“The church could have survived another 10 years, but what would have been the point? There were never guests or baptisms. Families were leaving. Our kid ministry rooms were closets. It sounds like complacency, but we called it normal.”
Rev. Tim Fox, of Goldsboro, North Carolina, recalls the dismal state of ministry for him, his family and his congregation a few years back. He arrived in eastern North Carolina in 2012, ready to hit the ground running and full of enthusiasm to lead Goldsboro Wesleyan Church (GWC).
Immediately after his arrival, church leaders and members spent 10 weeks in prayer, asking God for vision and unity. It was during those weeks of prayer that Fox first envisioned the church as a hydrant — the picture of a church as a valve of living water, hope, service, etc. Afterwards, the group raised money for building projects, adjusted Sunday morning worship experiences to attract more guests and continued to look ahead with anticipation.
Although the church’s appearance had changed, hearts had not.
“As a church, we were only concerned about our own hearts — ‘happy loving each other’ — but not the community,” said Fox.
“We couldn’t attract guests, nor did we have a presence in the community serving,” said Fox. “I was desperately praying for a solution. We could keep doing the same thing and live out our remaining years as a church. On the other hand, we could choose to do something brave and risky like shutting down and restarting.”
So through much prayer and many conversations, GWC chose to close its doors and restart as Hydrant Church. The word “hydrant”seemed like an obvious word to have in the name. Fox had been teaching about the church being a hydrant where people can “connect, fill and overflow.”
Almost immediately, worship numbers increased and spirts were high. But, according to Fox, “excitement waned with each passing week,” as attendance and giving “tanked.”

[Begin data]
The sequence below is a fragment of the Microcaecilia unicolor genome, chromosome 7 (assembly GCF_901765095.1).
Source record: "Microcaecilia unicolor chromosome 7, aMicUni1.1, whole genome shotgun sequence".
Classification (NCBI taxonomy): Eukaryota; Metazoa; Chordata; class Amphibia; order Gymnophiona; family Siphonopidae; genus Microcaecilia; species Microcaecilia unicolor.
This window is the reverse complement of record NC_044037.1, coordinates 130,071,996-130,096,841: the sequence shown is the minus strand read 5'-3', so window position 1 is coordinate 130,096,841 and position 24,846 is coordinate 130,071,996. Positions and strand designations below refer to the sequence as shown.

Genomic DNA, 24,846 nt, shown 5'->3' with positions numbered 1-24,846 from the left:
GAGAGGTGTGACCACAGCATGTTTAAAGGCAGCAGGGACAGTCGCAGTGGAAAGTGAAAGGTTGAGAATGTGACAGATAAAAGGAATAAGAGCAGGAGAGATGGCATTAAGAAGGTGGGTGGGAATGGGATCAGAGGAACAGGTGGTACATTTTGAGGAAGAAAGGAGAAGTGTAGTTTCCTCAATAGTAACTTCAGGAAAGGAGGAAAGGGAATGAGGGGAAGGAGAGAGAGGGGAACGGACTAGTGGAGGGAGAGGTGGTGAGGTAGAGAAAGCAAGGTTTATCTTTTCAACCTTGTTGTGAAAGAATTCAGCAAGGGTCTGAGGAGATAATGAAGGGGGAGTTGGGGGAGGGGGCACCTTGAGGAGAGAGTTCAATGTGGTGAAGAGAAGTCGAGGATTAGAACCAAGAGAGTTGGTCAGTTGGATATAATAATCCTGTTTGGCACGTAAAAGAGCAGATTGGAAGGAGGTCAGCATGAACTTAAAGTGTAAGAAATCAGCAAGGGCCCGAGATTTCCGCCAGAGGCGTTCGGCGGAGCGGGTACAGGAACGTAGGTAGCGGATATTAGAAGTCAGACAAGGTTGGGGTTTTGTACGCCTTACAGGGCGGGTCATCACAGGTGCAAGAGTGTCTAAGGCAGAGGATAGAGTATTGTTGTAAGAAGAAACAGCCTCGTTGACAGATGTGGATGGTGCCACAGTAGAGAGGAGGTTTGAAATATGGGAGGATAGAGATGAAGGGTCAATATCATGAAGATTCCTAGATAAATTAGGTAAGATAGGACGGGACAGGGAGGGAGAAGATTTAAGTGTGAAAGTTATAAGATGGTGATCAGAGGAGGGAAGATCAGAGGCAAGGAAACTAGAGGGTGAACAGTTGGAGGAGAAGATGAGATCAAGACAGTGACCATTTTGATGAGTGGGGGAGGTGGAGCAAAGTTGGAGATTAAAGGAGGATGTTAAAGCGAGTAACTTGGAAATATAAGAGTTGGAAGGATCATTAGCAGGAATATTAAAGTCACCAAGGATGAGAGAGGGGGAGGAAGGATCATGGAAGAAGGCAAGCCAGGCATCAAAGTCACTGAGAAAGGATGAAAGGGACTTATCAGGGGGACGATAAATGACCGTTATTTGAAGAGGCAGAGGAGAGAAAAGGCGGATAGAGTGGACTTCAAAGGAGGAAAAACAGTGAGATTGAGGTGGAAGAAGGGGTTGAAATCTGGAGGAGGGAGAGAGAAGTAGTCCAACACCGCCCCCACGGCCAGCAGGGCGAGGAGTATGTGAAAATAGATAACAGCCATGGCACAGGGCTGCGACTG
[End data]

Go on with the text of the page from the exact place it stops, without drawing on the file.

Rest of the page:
“Depression, fatigue, disappointment and negativity were my close companions,” said Fox. “During worship, on an ordinary Sunday, I was looking more at the empty seats than at the people filling seats. I had, yet again, voiced my fears and disappointment in what God was doing here. I heard him respond, ‘Son, you are not that good. Let me worry about the empty seats. Just love, serve and teach the people I send you.’”
Fox and Hydrant Church began to rethink ministry, outreach, discipleship, leadership and community. They began to “rethink small” and let go of the stigmas attached to small churches and finding ways to do effective ministry, such as a food pantry that expanded from a student ministry to a church-wide ministry to the community. Christmas meals were also distributed to area families in need.
Fox tells the story of how the church stepped up after Hurricane Florence in September 2018.
“After Hurricane Florence, we provided relief to dozens of families through hot meals, blankets, tarps, hygiene supplies, diapers and food items,” said Fox. “One family was not able to get into their home for over a week. Because of the supplies and food that we gave them, they were able to all stay together without financially burdening their host. This family now comes and serves at the pantry regularly.”
Hydrant has celebrated nearly 100 baptisms, grown into two services and quadrupled in attendance.
Middle and high school students are also participating in ministry, specifically Goldsboro Mission Week, where they served at three area ministries in that week.
Though Hydrant is still small in average attendance (even after attendance quadrupled), it’s making a significant impact, both within its walls and within the community.
“We are seeing lives changed, marriages saved, students called to ministry and every age group serving the kingdom and the world,” said Fox.
Because Hydrant Church is now “rethinking small” and seeing success in its endeavors, Fox and other leaders want to share what they’ve learned with others at small churches. Hydrant is hosting its first Rethink Small Conference in January 2020 to help other small churches effectively minister in their respective communities.
Although Hydrant Church may never be large in size, its vision is clear, its strategy is well executed and leadership is intentional to lead people as they seek to have a transforming presence in their ZIP code. Hydrant Church lay and clergy alike want to do their best to help other small churches succeed in the area of transforming presence too.